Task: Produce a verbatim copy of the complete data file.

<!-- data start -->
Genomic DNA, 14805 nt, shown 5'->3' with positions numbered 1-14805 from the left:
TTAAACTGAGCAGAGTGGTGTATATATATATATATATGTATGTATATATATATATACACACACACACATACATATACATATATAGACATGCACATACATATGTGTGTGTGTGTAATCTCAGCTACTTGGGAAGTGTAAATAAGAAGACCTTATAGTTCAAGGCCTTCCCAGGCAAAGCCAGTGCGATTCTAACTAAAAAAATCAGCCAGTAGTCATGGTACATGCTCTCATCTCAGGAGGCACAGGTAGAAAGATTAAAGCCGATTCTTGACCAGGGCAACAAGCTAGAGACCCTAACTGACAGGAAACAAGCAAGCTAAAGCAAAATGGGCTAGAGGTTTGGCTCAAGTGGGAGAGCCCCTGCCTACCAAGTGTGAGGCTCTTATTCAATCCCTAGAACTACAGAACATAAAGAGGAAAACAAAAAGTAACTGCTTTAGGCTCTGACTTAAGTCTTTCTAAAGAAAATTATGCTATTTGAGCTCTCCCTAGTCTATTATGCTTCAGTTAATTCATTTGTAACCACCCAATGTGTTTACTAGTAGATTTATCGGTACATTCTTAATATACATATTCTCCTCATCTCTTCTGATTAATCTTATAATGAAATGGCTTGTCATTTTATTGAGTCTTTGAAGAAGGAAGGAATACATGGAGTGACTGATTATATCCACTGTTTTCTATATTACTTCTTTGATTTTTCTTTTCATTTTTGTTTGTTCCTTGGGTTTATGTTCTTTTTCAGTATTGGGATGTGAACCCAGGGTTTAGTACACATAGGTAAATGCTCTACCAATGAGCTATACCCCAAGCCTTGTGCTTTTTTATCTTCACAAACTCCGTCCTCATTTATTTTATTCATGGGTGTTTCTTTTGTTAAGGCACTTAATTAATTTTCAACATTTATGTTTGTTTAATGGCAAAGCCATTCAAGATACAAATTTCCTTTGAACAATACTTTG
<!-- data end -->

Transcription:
Genomic DNA, 14805 nt, shown 5'->3' with positions numbered 1-14805 from the left:
TTAAACTGAGCAGAGTGGTGTATATATATATATATATGTATGTATATATATATATACACACACACACATACATATACATATATAGACATGCACATACATATGTGTGTGTGTGTAATCTCAGCTACTTGGGAAGTGTAAATAAGAAGACCTTATAGTTCAAGGCCTTCCCAGGCAAAGCCAGTGCGATTCTAACTAAAAAAATCAGCCAGTAGTCATGGTACATGCTCTCATCTCAGGAGGCACAGGTAGAAAGATTAAAGCCGATTCTTGACCAGGGCAACAAGCTAGAGACCCTAACTGACAGGAAACAAGCAAGCTAAAGCAAAATGGGCTAGAGGTTTGGCTCAAGTGGGAGAGCCCCTGCCTACCAAGTGTGAGGCTCTTATTCAATCCCTAGAACTACAGAACATAAAGAGGAAAACAAAAAGTAACTGCTTTAGGCTCTGACTTAAGTCTTTCTAAAGAAAATTATGCTATTTGAGCTCTCCCTAGTCTATTATGCTTCAGTTAATTCATTTGTAACCACCCAATGTGTTTACTAGTAGATTTATCGGTACATTCTTAATATACATATTCTCCTCATCTCTTCTGATTAATCTTATAATGAAATGGCTTGTCATTTTATTGAGTCTTTGAAGAAGGAAGGAATACATGGAGTGACTGATTATATCCACTGTTTTCTATATTACTTCTTTGATTTTTCTTTTCATTTTTGTTTGTTCCTTGGGTTTATGTTCTTTTTCAGTATTGGGATGTGAACCCAGGGTTTAGTACACATAGGTAAATGCTCTACCAATGAGCTATACCCCAAGCCTTGTGCTTTTTTATCTTCACAAACTCCGTCCTCATTTATTTTATTCATGGGTGTTTCTTTTGTTAAGGCACTTAATTAATTTTCAACATTTATGTTTGTTTAATGGCAAAGCCATTCAAGATACAAATTTCCTTTGAACAATACTTTG